Editor: What is your book's mission?
Mack: The book breaks new ground because it is the only treatise totally dedicated to the specific concerns of corporate counsel. Carole has been immersed in the concerns of corporate counsel for many years and has edited a number of treatises for corporate counsel. She had the vision that we could put together a treatise that would help corporate counsel address the e-discovery challenge.
Basri: Mary is a nationally recognized expert in the law as well as the technology of e-discovery. Her articles in The Metropolitan Corporate Counsel have attracted a huge number viewers to its website. Meeting Mary inspired me to feel that together we could cover even the most complex e-discovery issues.
Editor: What level of detail does the book provide?
Mack: The book is almost 900 pages. There is something for those at every level in a law department. A general counsel can gain a strategic overview, while those within the law department charged with mastering the details can find the guidance they need.
Basri: Because everyone in a law department communicates by e-mail, they need some knowledge of e-discovery so that they know how to avoid inadvertently creating documents that compromise the company in litigation or jeopardize the privilege. The book also helps those directly engaged in the nitty gritty of e-discovery and those who need to deal with IT professionals, outside counsel and third-party e-discovery experts. For those involved in that level of detail, the book builds a bridge so that corporate counsel can intelligently discuss the issues with the experts.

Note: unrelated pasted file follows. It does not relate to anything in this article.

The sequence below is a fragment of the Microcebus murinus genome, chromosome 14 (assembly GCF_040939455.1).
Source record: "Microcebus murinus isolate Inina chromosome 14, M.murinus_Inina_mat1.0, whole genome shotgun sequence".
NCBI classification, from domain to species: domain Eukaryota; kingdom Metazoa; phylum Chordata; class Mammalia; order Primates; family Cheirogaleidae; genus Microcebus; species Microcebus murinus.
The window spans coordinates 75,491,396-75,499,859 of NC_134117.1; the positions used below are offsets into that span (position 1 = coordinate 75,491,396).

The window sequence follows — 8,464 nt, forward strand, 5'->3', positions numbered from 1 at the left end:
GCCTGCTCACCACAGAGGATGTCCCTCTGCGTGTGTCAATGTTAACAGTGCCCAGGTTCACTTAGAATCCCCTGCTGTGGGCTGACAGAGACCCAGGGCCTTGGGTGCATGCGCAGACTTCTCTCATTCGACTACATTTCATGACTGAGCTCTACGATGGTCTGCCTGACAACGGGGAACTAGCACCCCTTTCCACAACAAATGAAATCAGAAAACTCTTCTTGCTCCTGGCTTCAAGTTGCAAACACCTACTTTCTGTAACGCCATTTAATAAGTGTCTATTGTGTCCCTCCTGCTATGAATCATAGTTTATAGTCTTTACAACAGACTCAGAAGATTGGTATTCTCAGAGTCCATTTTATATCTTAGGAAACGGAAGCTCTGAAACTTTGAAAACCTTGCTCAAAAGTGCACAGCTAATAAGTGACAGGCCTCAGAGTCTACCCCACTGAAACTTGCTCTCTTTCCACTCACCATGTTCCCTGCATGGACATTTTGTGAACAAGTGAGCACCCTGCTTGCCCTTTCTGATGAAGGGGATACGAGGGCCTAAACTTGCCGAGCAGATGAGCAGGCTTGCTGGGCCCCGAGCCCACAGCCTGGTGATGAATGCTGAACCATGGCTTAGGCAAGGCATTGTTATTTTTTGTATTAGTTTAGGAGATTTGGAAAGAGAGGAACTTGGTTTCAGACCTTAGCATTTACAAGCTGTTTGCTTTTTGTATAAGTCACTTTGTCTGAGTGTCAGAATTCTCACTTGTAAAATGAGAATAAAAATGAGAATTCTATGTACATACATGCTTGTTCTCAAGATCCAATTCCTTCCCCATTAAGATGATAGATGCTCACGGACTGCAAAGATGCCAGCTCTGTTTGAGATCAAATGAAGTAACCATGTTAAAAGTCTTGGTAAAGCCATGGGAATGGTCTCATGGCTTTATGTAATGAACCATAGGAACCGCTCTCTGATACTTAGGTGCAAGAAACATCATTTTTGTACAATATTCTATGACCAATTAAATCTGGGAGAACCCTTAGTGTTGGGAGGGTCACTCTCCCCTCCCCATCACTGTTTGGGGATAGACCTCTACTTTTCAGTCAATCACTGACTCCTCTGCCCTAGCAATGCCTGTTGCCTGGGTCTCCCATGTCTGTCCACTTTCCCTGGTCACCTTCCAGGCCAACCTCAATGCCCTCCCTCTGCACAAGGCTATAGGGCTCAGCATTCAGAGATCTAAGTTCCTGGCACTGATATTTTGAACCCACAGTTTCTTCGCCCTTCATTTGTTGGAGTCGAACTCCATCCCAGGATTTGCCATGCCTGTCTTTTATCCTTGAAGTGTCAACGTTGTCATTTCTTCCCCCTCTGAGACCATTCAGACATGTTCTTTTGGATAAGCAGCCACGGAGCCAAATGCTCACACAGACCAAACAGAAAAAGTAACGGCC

Editor: There are so many terms that are unique to e-discovery. Tell us about the book's excellent glossary and why you decided to put it up front.
Mack: Carole worked with The Sedona Conference® to get permission to use their glossary. I would say about 90 percent of the book's glossary is the Sedona glossary. I also added some additional terms that have surfaced since the glossary was published. We put it up front because we wanted to provide the reader with a nice comfort level before being confronted with acronyms or technical terms of art in the text that follows.
Editor: Perhaps you could give us an overview of the authors who contributed their time and expertise to the book?Basri: We have over 70 authors. Many are corporate counsel, outside counsel and magistrate judges. The role of the magistrate judges, who typically handle e-discovery issues, is so important that we asked a number of them to discuss in the forward to the book what they were looking for in e-discovery. It is useful for anyone going before magistrate judges to know their thinking.
Editor: The book was originally published in 2008. What inspired its republication in 2009?
Basri: Republication was necessary because so much had happened even over the course of a year. We want to keep this book very timely.
Mack: The driving force behind our decision to republish was triggered by the efforts being made by corporate counsel to control legal costs. This has been reflected in the ACC Value Challenge. There is a growing belief on the part of general counsel that the cost of e-discovery has gotten out of hand and that something should be done to limit the abuses that have crept in.